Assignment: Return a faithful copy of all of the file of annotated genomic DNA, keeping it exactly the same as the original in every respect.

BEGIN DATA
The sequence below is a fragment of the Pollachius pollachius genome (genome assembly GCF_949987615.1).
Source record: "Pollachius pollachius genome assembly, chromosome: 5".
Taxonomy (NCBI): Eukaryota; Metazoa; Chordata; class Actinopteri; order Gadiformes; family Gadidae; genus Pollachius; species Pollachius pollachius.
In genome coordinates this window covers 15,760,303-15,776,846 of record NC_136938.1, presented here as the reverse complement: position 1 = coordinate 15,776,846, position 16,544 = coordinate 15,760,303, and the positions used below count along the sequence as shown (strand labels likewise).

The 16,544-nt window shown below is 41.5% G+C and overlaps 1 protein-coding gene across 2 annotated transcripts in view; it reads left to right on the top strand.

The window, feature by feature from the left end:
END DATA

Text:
The sequence below is a fragment of the Pollachius pollachius genome (genome assembly GCF_949987615.1).
Source record: "Pollachius pollachius genome assembly, chromosome: 5".
Taxonomy (NCBI): Eukaryota; Metazoa; Chordata; class Actinopteri; order Gadiformes; family Gadidae; genus Pollachius; species Pollachius pollachius.
In genome coordinates this window covers 15,760,303-15,776,846 of record NC_136938.1, presented here as the reverse complement: position 1 = coordinate 15,776,846, position 16,544 = coordinate 15,760,303, and the positions used below count along the sequence as shown (strand labels likewise).

The 16,544-nt window shown below is 41.5% G+C and overlaps 1 protein-coding gene across 2 annotated transcripts in view; it reads left to right on the top strand.

The window, feature by feature from the left end: